Google washes whiter
Where did that story go?
Google has made its own statement on the 'Googlewash': by making The Register story that coined the phrase disappear from its search results.
Not all the search results, mark you, but a very specific one. When you search for the word "Googlewash" (as at 9pm Pacific Time last night) around a hundred results are returned by default. Our story, which is where the word was coined, isn't among them.
We found it, eventually, but it was very difficult.
Remember that PageRank™, Google's secret search algorithm, is supposed to boost the prominence of stories according to the number of links they receive. Google says there are many other factors at play too, but it describes this as reflecting the "inherently democratic" nature of the Internet. And it was a key factor, along with good taste in page design, and a great backroom server infrastructure, in making Google a success.
So a story that coins a phrase, and that dozens of others link to, should be pretty near the top.
Here's what the snapshot looks like now. It's a fluid situation, but as we write, a search for Googlewashed returns 108 results. (Earlier on, it was 111. The number varies, but the end-result is the same, as you'll see).
Look in vain, however, for the original article. When you've clicked through to the eleventh and final page page, you meet the following invitation:-
In order to show you the most relevant results, we have omitted some entries very similar to the 108 already displayed. If you like, you can repeat the search with the omitted results include
Which is practically begging not to be clicked. Yes, folks, this is the netherworld, the place no one ever goes, and it's here you'll find the story that PageRank Logic suggests should be number one - because everyone has linked to it.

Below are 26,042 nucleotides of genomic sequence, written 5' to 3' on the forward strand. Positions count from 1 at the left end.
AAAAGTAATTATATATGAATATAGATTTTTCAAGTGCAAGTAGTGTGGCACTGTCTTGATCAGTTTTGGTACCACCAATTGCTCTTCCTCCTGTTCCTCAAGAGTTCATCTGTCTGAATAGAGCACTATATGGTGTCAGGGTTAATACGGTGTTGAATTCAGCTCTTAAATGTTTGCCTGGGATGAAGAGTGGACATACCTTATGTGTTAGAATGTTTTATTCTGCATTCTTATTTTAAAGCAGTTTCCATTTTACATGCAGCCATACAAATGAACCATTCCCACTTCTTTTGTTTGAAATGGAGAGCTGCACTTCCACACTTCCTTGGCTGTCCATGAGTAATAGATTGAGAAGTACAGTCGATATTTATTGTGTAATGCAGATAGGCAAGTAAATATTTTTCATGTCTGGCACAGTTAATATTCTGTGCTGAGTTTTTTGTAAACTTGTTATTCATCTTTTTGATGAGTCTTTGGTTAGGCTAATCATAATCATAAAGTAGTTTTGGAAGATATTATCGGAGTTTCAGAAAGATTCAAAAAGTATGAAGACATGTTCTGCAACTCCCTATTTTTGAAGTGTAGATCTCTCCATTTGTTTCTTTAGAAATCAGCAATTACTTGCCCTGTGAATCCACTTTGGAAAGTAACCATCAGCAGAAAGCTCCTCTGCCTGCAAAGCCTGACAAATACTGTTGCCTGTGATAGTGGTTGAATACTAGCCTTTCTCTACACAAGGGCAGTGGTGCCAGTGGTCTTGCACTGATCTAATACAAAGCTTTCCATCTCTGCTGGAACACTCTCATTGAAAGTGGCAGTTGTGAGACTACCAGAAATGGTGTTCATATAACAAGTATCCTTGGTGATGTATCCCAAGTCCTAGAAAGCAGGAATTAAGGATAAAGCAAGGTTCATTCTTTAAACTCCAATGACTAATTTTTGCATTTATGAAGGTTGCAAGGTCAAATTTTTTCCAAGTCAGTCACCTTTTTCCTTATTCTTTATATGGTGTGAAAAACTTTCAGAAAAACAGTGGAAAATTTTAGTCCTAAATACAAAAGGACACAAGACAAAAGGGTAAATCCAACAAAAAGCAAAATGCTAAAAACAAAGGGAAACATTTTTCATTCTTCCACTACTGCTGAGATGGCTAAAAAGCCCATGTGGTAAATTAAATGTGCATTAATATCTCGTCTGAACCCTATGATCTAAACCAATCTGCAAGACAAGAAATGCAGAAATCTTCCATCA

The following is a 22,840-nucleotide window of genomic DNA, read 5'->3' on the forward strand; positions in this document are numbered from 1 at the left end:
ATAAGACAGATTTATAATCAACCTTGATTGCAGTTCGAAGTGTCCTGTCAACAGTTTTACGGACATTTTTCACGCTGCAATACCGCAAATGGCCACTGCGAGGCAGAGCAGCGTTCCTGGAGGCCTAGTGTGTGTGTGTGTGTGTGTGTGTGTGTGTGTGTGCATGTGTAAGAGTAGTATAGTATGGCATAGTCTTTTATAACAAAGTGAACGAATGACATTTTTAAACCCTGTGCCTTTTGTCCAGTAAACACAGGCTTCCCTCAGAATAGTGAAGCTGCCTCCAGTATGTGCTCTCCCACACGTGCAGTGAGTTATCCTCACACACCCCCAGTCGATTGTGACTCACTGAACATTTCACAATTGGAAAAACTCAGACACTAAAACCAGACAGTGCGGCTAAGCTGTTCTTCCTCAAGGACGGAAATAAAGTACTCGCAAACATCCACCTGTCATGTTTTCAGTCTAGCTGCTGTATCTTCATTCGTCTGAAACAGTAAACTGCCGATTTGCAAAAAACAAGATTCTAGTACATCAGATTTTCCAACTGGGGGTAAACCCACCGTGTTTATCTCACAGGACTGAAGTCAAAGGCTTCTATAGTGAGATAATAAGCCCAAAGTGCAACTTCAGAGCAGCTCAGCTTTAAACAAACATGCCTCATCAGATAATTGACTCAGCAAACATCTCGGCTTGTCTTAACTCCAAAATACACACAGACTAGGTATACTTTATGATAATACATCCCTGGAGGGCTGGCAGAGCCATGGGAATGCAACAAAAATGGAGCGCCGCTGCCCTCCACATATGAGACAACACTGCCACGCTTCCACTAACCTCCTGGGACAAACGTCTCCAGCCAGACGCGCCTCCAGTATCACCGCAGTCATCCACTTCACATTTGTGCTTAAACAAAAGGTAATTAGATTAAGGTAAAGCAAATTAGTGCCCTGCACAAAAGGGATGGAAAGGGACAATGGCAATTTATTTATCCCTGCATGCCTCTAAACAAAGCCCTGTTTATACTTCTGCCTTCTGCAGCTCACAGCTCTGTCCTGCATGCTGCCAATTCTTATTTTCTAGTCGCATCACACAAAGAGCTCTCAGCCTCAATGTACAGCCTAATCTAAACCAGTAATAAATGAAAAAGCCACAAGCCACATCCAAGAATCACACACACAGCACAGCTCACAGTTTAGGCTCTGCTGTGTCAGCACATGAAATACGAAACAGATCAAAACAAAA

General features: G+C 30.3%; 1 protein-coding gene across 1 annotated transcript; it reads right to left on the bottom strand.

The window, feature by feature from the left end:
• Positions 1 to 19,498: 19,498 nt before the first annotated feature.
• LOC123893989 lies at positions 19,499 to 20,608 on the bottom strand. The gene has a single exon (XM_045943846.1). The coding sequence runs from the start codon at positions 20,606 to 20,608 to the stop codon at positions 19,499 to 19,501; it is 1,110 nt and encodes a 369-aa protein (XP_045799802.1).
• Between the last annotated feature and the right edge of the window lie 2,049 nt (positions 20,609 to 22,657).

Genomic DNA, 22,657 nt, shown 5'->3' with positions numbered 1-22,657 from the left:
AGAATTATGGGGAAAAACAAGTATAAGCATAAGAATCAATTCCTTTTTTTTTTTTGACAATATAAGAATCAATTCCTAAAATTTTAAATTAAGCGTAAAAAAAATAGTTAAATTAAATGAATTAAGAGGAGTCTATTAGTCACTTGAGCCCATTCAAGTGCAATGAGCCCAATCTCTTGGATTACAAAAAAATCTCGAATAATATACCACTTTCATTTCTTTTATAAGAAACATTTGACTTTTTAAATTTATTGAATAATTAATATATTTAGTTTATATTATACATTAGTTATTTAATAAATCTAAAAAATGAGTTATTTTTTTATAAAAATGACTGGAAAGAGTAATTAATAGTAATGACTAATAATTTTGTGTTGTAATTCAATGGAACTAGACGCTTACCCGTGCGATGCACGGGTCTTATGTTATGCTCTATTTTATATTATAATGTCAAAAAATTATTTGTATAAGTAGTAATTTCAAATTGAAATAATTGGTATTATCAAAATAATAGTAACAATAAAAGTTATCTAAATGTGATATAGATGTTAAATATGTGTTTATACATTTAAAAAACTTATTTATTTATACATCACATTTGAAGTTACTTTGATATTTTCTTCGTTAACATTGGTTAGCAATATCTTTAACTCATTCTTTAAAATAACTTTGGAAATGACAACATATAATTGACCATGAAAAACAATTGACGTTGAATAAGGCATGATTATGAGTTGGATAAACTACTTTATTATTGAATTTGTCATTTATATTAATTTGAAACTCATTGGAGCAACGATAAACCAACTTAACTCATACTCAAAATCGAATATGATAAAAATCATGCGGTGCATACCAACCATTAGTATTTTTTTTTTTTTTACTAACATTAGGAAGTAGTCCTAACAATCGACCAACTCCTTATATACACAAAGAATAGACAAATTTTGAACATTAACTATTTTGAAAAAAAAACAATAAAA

And there it is - we're there. In with a bullet at No.22 in the dead zone.
To the casual Google user, they would have to click on 11 pages, then notice the "click me, I'm trash" button, then navigate through two more pages of links to find the original story.
Clearly, somoene at Google doesn't like the word "Googlewashed".
Now then. Google hasn't quite concealed the origin of the Googlewash phrase. If you search for Googlewash, or Googlewashed with the parameter, site:www.theregister.co.uk, you'll find a cluster of four pages with the original in fourth place. So the story itself has not been deleted from the index.
What's happened is that PageRank has hidden it out plain sight.
Now we must remember that Google, based in Mountain View, California is a private corporation, and it can do whatever the hell it likes with its page rankings.
There isn't a search engine in the world that isn't susceptible to some kind of pressure, payola, gaming or otherwise.
But we must examine the narcissitic relationship between Google and this tiny handful of weblog lobbyists who form its most devoted admirers ("I'm the fourth best Dave!" ... "I'm the seventh best Dan!"), for it is essentially synthetic.
Google has built its global brand on two fronts.
It's fast, cheap, tasteful and good. Then there's this other, weird, creepy, techno-utopian strand of Google-worshipping narcissists, who attribute the corporation with almost mystical properties. Its Zeitgeist, somehow, reflects the will of the people. Its PageRank is "uniquely democratic".
But tear away from the mirror for a second and see how small this world of "bloggers" really is.
Although the supplicant mentality is widespread in this tiny clique of 'WA's (Weblog-Lobbyists), they represent only a tiny fraction, and diminishing, number of the world's Internet users. Pew Research described the number of Internet users who read "weblogs" as "statistically insignificant". The number who write them is much lower. And the number of webloggers who look after their fine minds and actually write stuff (Jorn, Tom, you know who you are) can be counted on the fingers of an amputee's hand.
More is not better - quality prevails. For the good nuggets of good writing we must suffer a blizzard of mindless linking. Is this designed simply to waste our time?
And if we start clamoring for *cough* an online democracy, isn't it time we inspected the voting machine? ®
Sponsored: Transform Your IT Infrastructure